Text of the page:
South China Morning Post
Comment›Insight & Opinion
James Nickum says the WHO standard is outdated, and we need to work to avoid a recurrence of the contamination at Hong Kong housing estates
It has been nearly a year since four out of 30 samples of drinking water in the Kai Ching Estate were found to have levels of lead in excess of the World Health Organisation standard of 10 parts per billion (ppb). The highest was 23ppb.
This revelation set off a circular firing squad of accusations and investigations centring on how lead solder, which has long been banned, found its way into the estate’s water pipes. Terms such as “scare”, “scandal”, “dangerous”, “crisis” and “toxic” filled the media and the speeches of politicians.
The government set up three task forces and the Water Services Department took thousands of samples at both “affected” estates and “unaffected” ones. On May 11, one of those task forces, the Commission of Inquiry into Excess Lead Found in Drinking Water, submitted its report to the chief executive. The government is now mulling over the results.
What tends to get ignored in all this hullabaloo is the magic number of 10ppb. Where did the WHO get this figure? What does it mean? Is 11ppb a scandalous figure? Is 9ppb safe? The answer in both cases would seem to be “no”.
Hong Kong is not Flint, Michigan, where some of America’s poorest people paid one of the highest rates in the country for water that, in some cases, exceeded the levels set for toxic waste (5,000ppb). It is also not the China on the other side of the border, where a 1984 WHO standard of 50ppb is still used.
It is not the US, where users are urged to take action if they discover 15ppb in their drinking water. If it is from their own pipes after untainted water is supplied from the mains, it is up to them to fix it, not the water agency. Over 40 million Americans are estimated to drink levels higher than this. Perhaps that explains the Donald Trump phenomenon.
Compared to a large part of the world, then, people in Hong Kong are actually more likely to drink tap water that is relatively free of lead. So is there cause for worry? Well, for many people, unfortunately yes, but probably not a lot.
The WHO relies on an expert committee, which goes by the acronym of Jecfa, to survey the current state of scientific knowledge regarding possible hazards to health. In 1986, the committee proposed a “provisional tolerable weekly intake” of 25ppb based on studies of infants that indicated they did not retain lead at levels lower than that. This works out to 10ppb for a 5kg bottle-fed infant drinking 0.75 litres of water per day, with the additional assumption that it receives half of its lead intake from somewhere else, such as old lead paint.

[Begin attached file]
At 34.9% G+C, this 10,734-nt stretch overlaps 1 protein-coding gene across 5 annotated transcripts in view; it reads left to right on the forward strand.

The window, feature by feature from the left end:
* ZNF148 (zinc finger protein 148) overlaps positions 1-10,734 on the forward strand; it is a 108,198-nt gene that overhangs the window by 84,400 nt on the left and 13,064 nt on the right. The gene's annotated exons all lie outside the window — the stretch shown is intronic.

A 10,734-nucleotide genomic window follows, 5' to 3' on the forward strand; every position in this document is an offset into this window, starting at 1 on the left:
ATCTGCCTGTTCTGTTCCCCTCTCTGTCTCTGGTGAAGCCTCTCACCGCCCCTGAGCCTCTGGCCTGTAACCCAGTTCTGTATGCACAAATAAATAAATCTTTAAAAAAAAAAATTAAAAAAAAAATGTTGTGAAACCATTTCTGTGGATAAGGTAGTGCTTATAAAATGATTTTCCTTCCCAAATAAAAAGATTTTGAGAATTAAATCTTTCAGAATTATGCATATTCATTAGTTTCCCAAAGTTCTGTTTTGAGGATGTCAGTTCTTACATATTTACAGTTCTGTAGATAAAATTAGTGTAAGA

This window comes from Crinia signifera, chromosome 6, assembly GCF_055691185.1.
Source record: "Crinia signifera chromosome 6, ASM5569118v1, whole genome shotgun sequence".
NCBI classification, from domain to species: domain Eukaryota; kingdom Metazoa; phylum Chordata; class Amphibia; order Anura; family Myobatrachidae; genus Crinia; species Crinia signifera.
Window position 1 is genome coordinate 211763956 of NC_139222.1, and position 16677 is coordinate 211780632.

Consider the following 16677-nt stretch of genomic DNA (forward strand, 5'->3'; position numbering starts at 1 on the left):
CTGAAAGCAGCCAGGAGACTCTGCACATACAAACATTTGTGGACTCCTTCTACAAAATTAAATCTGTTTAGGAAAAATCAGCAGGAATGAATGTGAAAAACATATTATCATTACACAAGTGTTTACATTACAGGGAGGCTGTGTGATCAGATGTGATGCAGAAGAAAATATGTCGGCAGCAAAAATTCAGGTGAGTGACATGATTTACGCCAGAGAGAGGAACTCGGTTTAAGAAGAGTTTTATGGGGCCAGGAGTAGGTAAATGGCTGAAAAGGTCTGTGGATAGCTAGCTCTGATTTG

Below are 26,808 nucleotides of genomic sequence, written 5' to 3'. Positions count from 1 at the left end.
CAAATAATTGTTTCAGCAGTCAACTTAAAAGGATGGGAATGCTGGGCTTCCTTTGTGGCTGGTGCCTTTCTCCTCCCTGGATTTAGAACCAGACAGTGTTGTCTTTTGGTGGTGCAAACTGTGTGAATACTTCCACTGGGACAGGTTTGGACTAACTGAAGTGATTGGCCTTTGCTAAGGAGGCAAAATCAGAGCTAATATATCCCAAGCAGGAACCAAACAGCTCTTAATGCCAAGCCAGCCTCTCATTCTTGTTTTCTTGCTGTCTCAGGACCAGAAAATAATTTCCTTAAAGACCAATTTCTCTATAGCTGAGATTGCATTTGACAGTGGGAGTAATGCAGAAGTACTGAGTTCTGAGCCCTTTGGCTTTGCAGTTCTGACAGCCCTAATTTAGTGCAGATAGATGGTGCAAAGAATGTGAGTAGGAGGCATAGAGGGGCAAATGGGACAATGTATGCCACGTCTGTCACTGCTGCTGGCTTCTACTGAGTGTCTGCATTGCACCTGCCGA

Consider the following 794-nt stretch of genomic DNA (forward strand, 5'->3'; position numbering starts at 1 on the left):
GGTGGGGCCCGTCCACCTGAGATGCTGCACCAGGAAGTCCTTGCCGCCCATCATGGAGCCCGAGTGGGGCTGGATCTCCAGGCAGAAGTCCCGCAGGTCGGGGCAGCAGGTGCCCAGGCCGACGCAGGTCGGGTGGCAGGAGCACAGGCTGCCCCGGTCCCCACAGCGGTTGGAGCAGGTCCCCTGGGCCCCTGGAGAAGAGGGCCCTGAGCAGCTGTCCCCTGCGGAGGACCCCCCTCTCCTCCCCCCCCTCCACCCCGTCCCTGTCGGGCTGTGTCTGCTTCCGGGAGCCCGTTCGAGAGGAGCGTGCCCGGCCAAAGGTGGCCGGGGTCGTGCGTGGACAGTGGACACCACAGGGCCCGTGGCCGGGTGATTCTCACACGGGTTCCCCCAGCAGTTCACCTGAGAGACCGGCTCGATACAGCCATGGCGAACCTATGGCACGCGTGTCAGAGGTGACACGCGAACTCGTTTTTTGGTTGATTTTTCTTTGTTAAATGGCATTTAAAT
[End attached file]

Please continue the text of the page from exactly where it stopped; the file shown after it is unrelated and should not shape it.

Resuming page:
Since those other sources of lead have become less common in the past 30 years, and the standards were set for the most vulnerable in the population, 10ppb would seem to be an overly cautious standard. Even doubling that should not be a matter of great concern, possibly even for the most vulnerable populations.
Unfortunately, as the amount of lead we are exposed to has declined, the results from more recent scientific studies are far from reassuring. Lead in any amount appears to affect health to some extent.
Newer epidemiological studies reviewed by Jecfa in 2011 found that there are no safe levels. The old tolerable intake is not really tolerable. It is associated with a decrease of at least three IQ points in children and an increase in systolic blood pressure of three points in adults.
The WHO has kept the standard at 10ppb on practical grounds, not for reasons of health. There is little magic in this number. The only good lead in tap water is no lead. When it is detected at any level – but particularly over 5ppb – the cause should be determined and, to the extent possible, fixed.
In Hong Kong, the contamination came from the use of cheap but prohibited lead solder in the pipes
In Hong Kong, it has already been determined that the contamination came from the use of cheap but prohibited lead solder in the pipes of the estates. This all needs to be replaced, preferably by those who put it there, and oversight systems put in place to prevent a recurrence.
Life is filled with risks, some of which, like eating fast food or walking across a busy street, are our choice. Others, like the air we breathe or the water from the tap of a housing estate, are not. Some risks we know about and others we don’t.
Lead is a known health risk; what was not known was that it is in Hong Kong’s tap water when it should not have been. Now we know. It should not happen again. Think how smart and heart-healthy those of us who were raised in the days of leaded gasoline could have been!
Professor James E. Nickum is an adviser at the Water Governance Research Programme, University of Hong Kong